The criminologies of the welfare state era tended to assume the perfectability of man, to see crime as a sign of an under-achieving socialization process, and to look to the state to assist those who had been deprived of the economic, social and psychological provision necessary for proper social adjustment and law-abiding conduct. Control theories begin from a much darker vision of the human condition. They assume that individuals will be strongly attracted to self-serving, anti-social, and criminal conduct unless inhibited from doing so by robust and effective controls…. Where the older criminology demanded more in the way of welfare and assistance, the new one insists upon tightening controls and enforcing discipline (Garland 2001: 15.)
Of course, the supermaximum security prison is the epitome, and a natural culmination of control theories. Another name for the supermaximum security unit is “Control Unit.” And it is no accident that little in the way of education or rehabilitation is available to the denizens of supermaximum “control units.” Rehabilitation is not in the government’s plans for them. I have focused on prisoners with serious mental illness who land in long-term solitary confinement. Their condition, their disabilities, and their prognosis become much worse on account of the idleness and isolation. Of course, when prisoners are kept idle and isolated, there is little or no mental health treatment, nor rehabilitation. This explains why prisoners with serious mental illness are so severely and irreversibly damaged by their experience in isolation. But the conditions that cause psychiatric deterioration in prisoners with serious mental illness are obviously going to cause pain and emotional harm to prisoners who appear, upon casual inspection, to be emotionally stable. Thus, following a rigorous review of the extant research literature on supermax confinement, a group of widely recognized experts on solitary confinement concluded: “No study of the effects of solitary or supermax-like confinement that lasted longer than 60 days failed to find evidence of negative psychological effects” (Amicus Brief to the Supreme Court 2005).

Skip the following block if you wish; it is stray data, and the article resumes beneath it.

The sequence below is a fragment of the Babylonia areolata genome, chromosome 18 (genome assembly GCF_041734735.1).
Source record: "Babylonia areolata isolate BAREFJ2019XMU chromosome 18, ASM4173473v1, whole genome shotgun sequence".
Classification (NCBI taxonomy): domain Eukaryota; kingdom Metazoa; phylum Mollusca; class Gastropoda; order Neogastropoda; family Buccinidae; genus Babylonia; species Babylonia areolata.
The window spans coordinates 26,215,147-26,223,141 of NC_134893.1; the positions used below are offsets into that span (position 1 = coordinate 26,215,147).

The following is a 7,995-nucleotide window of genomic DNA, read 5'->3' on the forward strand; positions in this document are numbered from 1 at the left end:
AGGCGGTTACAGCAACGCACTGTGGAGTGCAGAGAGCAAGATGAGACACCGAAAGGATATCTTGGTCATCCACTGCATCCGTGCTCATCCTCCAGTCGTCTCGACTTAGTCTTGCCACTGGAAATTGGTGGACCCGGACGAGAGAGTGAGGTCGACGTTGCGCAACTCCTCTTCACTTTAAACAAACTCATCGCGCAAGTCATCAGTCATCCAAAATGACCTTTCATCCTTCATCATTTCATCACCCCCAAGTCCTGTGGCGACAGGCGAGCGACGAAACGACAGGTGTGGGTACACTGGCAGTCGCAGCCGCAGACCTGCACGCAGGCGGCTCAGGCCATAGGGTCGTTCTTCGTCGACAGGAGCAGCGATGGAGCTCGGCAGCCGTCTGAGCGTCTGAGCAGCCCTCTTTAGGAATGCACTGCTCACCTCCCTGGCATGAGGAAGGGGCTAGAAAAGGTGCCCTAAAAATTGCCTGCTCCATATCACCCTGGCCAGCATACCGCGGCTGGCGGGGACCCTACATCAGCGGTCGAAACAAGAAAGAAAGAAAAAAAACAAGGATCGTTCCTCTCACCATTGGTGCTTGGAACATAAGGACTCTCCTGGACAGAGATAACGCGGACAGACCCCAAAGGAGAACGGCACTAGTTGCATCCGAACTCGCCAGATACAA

I explained in the previous section why the prognosis for individuals suffering from serious mental illness becomes more dire after they spend time in a prison solitary confinement unit…[T]he neglected and traumatized individual with serious mental illness has a much more dire prognosis than the individual who enjoys a supportive environment and adequate treatment. It is in this sense that the harsh conditions of solitary confinement cause great and permanent damage. Prisoners suffering from serious mental illness are disproportionately consigned to solitary confinement for much of their term in prison, there they are unlikely to receive adequate treatment, they are not going to participate very much in rehabilitation programs, and after they have spent a number of years in prison their psychiatric disorder is likely to be more severe, more chronic, less amenable to treatment, and they are more likely to leave prison (if they have a determinate sentence, and over 90% of prisoners are eventually released) broken and incapable of adjusting to life in the community. Destroying a prisoner’s ability to cope in the free world is one of the worst things prison does. I have described this as “the decimation of life skills,” a form of torture (Kupers 2008b). Crowding, a lack of rehabilitation opportunities, excessive reliance on isolation as punishment, restriction of visits and contacts with the outside world, pervasive sexual abuse, disrespect at every turn, the failure of pre-release planning — all these things add up to throwing the prisoner who completes a prison term out into the world broken, with no skills, and a very high risk of recidivism. This is the plight of prisoners with serious mental illness, and it is also the plight of the other prisoners consigned to long-term supermax settings.